Because of the January wave, Semester at Sea now avoids the northern Pacific during winter trips, McCabe said. And in response to the damage and power loss to the ship resulting from the wave, the vessel's bridge windows have been thickened, the frames around them reinforced, and a system to transfer ship control from the bridge to the engineering room has been simplified.
The Semester at Sea program, sponsored by Pitt since 1980, has been a visible component of its international offerings. Just this spring one of Semester at Sea's initiatives was profiled in Pitt Magazine.
The lawsuit filed by the institute follows Pitt's decision in May to sever ties with the program. The university informed the campus that while it would provide academic credit for this summer's trip, Pitt faculty would be paid by Semester at Sea rather than the university.
Earlier this week, Pitt spokesman Robert Hill said, "The university is NOT saying that the upcoming voyages will be unsafe," before adding that the institute had not provided adequate risk assessment information.
One safety issue cited by the university was the ship's visit in the spring to Kenya despite a State Department travel warning.
Pitt currently has at least two other projects in Kenya -- a malaria study by the Graduate School of Public Health in collaboration with the Kenya Medical Research Institute, and the Kenya Pediatric HIV Project, in which Pitt medical students will travel to Kenya later this month.
Just last year, a university committee of six professors convened by Provost James Maher completed an eight-month internal review of Semester at Sea's academic program. The group was chaired by Dennis Looney, an associate professor of Italian and academic dean on Semester at Sea's spring 2000 voyage.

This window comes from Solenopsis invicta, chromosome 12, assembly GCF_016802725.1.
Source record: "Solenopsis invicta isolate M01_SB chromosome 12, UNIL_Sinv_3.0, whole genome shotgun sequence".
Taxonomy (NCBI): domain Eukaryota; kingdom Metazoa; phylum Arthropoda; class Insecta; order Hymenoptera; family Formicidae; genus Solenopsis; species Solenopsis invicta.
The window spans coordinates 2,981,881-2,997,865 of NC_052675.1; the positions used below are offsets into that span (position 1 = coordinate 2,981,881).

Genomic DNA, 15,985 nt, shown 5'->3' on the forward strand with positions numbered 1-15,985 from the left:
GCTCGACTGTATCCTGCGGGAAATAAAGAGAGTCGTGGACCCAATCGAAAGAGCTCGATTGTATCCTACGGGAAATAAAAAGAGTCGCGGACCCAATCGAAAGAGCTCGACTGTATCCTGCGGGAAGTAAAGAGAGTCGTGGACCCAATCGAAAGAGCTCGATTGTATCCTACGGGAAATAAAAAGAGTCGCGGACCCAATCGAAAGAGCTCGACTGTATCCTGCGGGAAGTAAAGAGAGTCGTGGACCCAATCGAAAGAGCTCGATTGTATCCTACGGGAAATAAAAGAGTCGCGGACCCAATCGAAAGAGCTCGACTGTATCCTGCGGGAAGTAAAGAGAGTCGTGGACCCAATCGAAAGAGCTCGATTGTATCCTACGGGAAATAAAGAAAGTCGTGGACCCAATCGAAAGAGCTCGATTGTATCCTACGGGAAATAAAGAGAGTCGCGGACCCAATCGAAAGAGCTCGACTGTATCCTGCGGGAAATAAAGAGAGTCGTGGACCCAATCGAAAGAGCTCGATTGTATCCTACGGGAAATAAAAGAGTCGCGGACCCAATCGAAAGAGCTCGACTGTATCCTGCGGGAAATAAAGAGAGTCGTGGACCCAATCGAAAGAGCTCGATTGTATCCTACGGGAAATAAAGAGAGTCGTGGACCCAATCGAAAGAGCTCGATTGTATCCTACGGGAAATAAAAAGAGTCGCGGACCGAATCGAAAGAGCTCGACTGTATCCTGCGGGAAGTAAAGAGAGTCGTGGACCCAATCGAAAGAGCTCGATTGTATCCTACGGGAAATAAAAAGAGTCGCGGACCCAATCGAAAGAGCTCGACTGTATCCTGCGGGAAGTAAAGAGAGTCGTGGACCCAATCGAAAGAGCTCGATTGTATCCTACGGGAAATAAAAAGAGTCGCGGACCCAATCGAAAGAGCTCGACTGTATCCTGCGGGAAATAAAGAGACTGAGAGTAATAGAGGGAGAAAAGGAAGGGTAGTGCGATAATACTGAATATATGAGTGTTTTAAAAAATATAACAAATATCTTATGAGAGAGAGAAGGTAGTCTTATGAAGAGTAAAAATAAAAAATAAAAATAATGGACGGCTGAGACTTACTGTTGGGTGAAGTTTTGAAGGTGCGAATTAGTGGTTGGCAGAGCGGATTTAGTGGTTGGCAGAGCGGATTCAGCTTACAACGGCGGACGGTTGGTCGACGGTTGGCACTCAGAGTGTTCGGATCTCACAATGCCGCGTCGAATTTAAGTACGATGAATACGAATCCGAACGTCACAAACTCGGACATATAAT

Pitt has ordered that the report be kept secret, which Looney said he finds "puzzling."
"It was a very positive report," he said, "but the university will not release it and we've been told not to go into any details about it. I assume the report has been caught in the middle of this ongoing struggle and now the legal issues between Pitt and the institute."
William Brustein, director of Pitt's University Center for International Studies, encompassing 19 centers and programs, said he hopes Pitt students will be able to participate in Semester at Sea when the program finds a new sponsor.
"We'll be looking at what Semester at Sea provided for our faculty and students, to see what kinds of transnational programs [we can] create here to offer them similar opportunities."
Looney was doubtful that anything would be comparable.
"It's impossible to replace something like Semester at Sea," he said. "Pitt will be really hard-pressed to find anything that comes close.
"Students don't only benefit because they can go, but because their teachers have gone. They come back with new perspectives that inform their teaching. The best way to internationalize the campus is to globalize the faculty. If the program leaves, it takes that away from everyone."
In addition, he said, "Semester at Sea has a big impact on perceptions of the city and the region. If it goes, that's one more thing that's leaving, and it make me very sad."
He said the falling-out puts Pitt students and personnel in the same position as children whose parents can't get along.
"We're the ones getting the shaft," he said. "The university will survive and Semester at Sea will find a new sponsor, but we're like the kids who bear the brunt."
(Bill Schackner can be reached at firstname.lastname@example.org or 412-263-1977. Sally Kalson can be reached at email@example.com or 412-263-1610.)